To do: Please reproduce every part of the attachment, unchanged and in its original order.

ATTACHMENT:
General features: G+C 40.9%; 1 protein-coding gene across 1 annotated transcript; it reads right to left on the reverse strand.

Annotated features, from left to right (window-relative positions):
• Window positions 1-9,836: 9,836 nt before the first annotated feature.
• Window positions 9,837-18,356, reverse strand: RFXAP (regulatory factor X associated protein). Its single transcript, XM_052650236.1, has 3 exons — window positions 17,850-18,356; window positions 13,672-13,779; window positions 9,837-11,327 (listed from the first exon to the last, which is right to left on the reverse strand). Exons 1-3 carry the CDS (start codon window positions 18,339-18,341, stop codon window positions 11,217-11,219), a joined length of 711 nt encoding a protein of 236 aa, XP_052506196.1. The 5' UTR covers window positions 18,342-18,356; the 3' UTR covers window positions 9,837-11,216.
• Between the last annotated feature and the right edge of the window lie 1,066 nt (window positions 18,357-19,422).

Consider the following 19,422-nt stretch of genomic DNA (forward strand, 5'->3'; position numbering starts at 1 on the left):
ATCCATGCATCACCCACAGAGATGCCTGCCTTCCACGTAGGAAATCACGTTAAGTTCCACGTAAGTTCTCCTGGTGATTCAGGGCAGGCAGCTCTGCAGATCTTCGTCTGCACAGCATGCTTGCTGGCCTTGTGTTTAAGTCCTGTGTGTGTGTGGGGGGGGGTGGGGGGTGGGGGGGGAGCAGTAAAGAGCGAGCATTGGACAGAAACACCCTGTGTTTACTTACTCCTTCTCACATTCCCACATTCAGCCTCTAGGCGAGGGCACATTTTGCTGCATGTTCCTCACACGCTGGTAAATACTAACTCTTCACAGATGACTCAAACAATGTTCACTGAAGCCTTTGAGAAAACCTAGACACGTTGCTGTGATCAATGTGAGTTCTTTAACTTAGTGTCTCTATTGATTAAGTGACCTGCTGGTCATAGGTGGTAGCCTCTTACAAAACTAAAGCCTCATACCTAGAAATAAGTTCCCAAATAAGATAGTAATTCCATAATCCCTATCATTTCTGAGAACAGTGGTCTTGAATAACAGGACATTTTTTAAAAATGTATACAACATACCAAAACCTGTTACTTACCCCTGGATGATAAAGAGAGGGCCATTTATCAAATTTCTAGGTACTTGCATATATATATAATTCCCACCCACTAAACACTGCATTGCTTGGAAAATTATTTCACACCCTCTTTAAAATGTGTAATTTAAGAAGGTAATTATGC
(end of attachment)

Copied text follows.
General features: G+C 40.9%; 1 protein-coding gene across 1 annotated transcript; it reads right to left on the reverse strand.

Annotated features, from left to right (window-relative positions):
• Window positions 1-9,836: 9,836 nt before the first annotated feature.
• Window positions 9,837-18,356, reverse strand: RFXAP (regulatory factor X associated protein). Its single transcript, XM_052650236.1, has 3 exons — window positions 17,850-18,356; window positions 13,672-13,779; window positions 9,837-11,327 (listed from the first exon to the last, which is right to left on the reverse strand). Exons 1-3 carry the CDS (start codon window positions 18,339-18,341, stop codon window positions 11,217-11,219), a joined length of 711 nt encoding a protein of 236 aa, XP_052506196.1. The 5' UTR covers window positions 18,342-18,356; the 3' UTR covers window positions 9,837-11,216.
• Between the last annotated feature and the right edge of the window lie 1,066 nt (window positions 18,357-19,422).

Consider the following 19,422-nt stretch of genomic DNA (forward strand, 5'->3'; position numbering starts at 1 on the left):
ATCCATGCATCACCCACAGAGATGCCTGCCTTCCACGTAGGAAATCACGTTAAGTTCCACGTAAGTTCTCCTGGTGATTCAGGGCAGGCAGCTCTGCAGATCTTCGTCTGCACAGCATGCTTGCTGGCCTTGTGTTTAAGTCCTGTGTGTGTGTGGGGGGGGGTGGGGGGTGGGGGGGGAGCAGTAAAGAGCGAGCATTGGACAGAAACACCCTGTGTTTACTTACTCCTTCTCACATTCCCACATTCAGCCTCTAGGCGAGGGCACATTTTGCTGCATGTTCCTCACACGCTGGTAAATACTAACTCTTCACAGATGACTCAAACAATGTTCACTGAAGCCTTTGAGAAAACCTAGACACGTTGCTGTGATCAATGTGAGTTCTTTAACTTAGTGTCTCTATTGATTAAGTGACCTGCTGGTCATAGGTGGTAGCCTCTTACAAAACTAAAGCCTCATACCTAGAAATAAGTTCCCAAATAAGATAGTAATTCCATAATCCCTATCATTTCTGAGAACAGTGGTCTTGAATAACAGGACATTTTTTAAAAATGTATACAACATACCAAAACCTGTTACTTACCCCTGGATGATAAAGAGAGGGCCATTTATCAAATTTCTAGGTACTTGCATATATATATAATTCCCACCCACTAAACACTGCATTGCTTGGAAAATTATTTCACACCCTCTTTAAAATGTGTAATTTAAGAAGGTAATTATGC